The aim of this study was to estimate the expected years lived with hearing impairment, vision impairment, and dual sensory impairment among older adults.

The aging of the Cana­dian population presents medical and ethical challenges for clinicians. Increasingly, there is a need to ad­dress the issue of vulnerable older adults who live at risk in the community. Many have significant cognitive, psychiatric, and physical problems yet do not seek assistance. Assessment and intervention in these cases requires an interdisciplinary approach. An understanding of risk factors, the clinical evaluation process, competency issues, and basic management strategies is integral to good care.

Dr. Erica Weir, a Physician with the Department of Medicine at Queen's University gave a presentation on Vision Loss in Older People to health care professionals and medical residents on Tuesday, February 9, 2016 from 7:30 to 8:45am at the Providence Manor site of Providence Care in Kingston Ontario.  A pdf copy of the presentation and the promotional flyer for the event are posted below.

This February's spotlight topic is sensory changes. In this issue, you will find resources related to hearing loss, vision loss, smell, taste, touch impairments and dual sensory impairments. We have recently added a number of new resources about sensory impairments to sagelink.ca.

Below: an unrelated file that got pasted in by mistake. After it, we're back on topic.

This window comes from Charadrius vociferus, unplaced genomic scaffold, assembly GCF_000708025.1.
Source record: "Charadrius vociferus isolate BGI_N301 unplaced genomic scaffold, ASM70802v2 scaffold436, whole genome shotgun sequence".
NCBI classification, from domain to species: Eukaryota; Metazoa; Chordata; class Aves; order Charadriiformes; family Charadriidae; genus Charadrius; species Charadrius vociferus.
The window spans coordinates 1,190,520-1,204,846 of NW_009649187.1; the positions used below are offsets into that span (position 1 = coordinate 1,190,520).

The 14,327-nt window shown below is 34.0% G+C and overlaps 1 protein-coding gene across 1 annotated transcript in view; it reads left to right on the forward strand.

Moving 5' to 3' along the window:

This blog post is written by a guest blogger, Tracey Veldhuis, Manager of Community Services with the DeafBlind Ontario Services. She outlines some signs of the early stages of dual sensory impairments, the limited data available on this population, and suggestions for improving communication and access for these individuals.

Presentation slides by Dr. Walter Wittich at the University of Manitoba on dual sensory impairment in older adults. Topics include:

  • Demographics and epidemiology
  • Assistive devices
  • Stigma and the media

 

This webpage provides general resources on combined vision and hearing loss in adults and seniors.

At DeafBlind Ontario Services, we believe with a helping hand and supportive touch, individuals who are deafblind can increase their independence on their own terms. Founded in 1989, DeafBlind Ontario Services provides Intervenor, residential and other specialized services to individuals who are deafblind. With residential locations and community services programs across the province, our services extend into a wide range of communities in Ontario.
DeafBlind Ontario Services is a proud member of Deafblind International and the Deafblind Coalition of Ontario.

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